Surging news reporter Nan Bo Yi
The EU "digital single market Copyright Directive" was finally passed. Section 11 of the bill requires Internet news aggregation platforms to pay for displaying parts of the content produced by news publishers.
On September 12, the European Parliament passed the controversial Copyright Directive on the Digital Single Market by 438 votes to 226, with 39 abstentions, Reuters and AFP reported. But under the EU's legislative process, after the bill is passed by the European Parliament, members of the European Parliament can start separate negotiations with representatives of the 28 EU Member States and the European Commission, which may take months to reach a compromise on the details of the bill. Supporters of the reforms hope to pass a final bill before the European Parliament elections in May next year, so that more "doubtful" members are elected and the bill is blocked.
The bill aims to protect the rights and interests of original authors.
Reported that Article 11 of the bill gives press and publishing agencies a new type of right called neighbourhood. Specifically, if Internet companies, such as search engines and social networks, display on their Web pages some of the content produced by news publishers, including links, titles and abstracts, the press publishers can pay for the Internet news aggregation platform according to this claim. The bill also requires Internet technology companies such as Google and Facebook to use "effective content identification technology" to filter whether all content uploaded on the platform infringes copyright.
The European Commission put forward the plan in 2016, saying that the current copyright legislation system of the European Union was established in 2001 and is no longer applicable to the Internet age. The new law seeks to increase the protection of authors' rights and interests in original content such as music, film and news.
The European Parliament voted on the draft bill for the first time in July, rejecting it by 318 votes to 278, with 31 abstentions. The European Parliament subsequently received more than 200 amendments to the draft and is scheduled to vote on the revised version in September.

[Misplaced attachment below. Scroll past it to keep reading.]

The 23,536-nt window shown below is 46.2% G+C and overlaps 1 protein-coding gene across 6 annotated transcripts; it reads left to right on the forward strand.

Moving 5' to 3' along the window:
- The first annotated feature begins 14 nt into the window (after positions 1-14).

It is reported that the reason why the bill was rejected in July was that eleventh and thirteenth of them were highly controversial. In the original version, Article 11 required publishers to pay fees for copying summaries or links to other Web sites, such as Google News or Facebook, and was referred to as a "link tax"; Article 13 required Web platforms to censor content uploaded by users and, in the event of infringement, sites were required to act for users. Legal liability is referred to as "upload filter".
In the version of the bill passed on December 12, both provisions were slightly looser than before. Article 11 exempted the act of forwarding only titles, summaries or links, and there was no clear provision on how much percentage of content (including titles, summaries, links, text, pictures, etc.) would be charged for forwarding. The rules exempt websites from legal liability, but still require websites to develop effective technology to completely isolate all infringing content.
In addition, the European Commission on the 12th also proposed legislation requiring Internet giants such as Google, Facebook and Twitter to delete messages containing incitement or support to extremist organizations, ways of joining extremist organizations or advocacy of crimes within an hour after receiving notifications, otherwise the maximum penalty would be equivalent to their global battalions. The amount of business is 4%.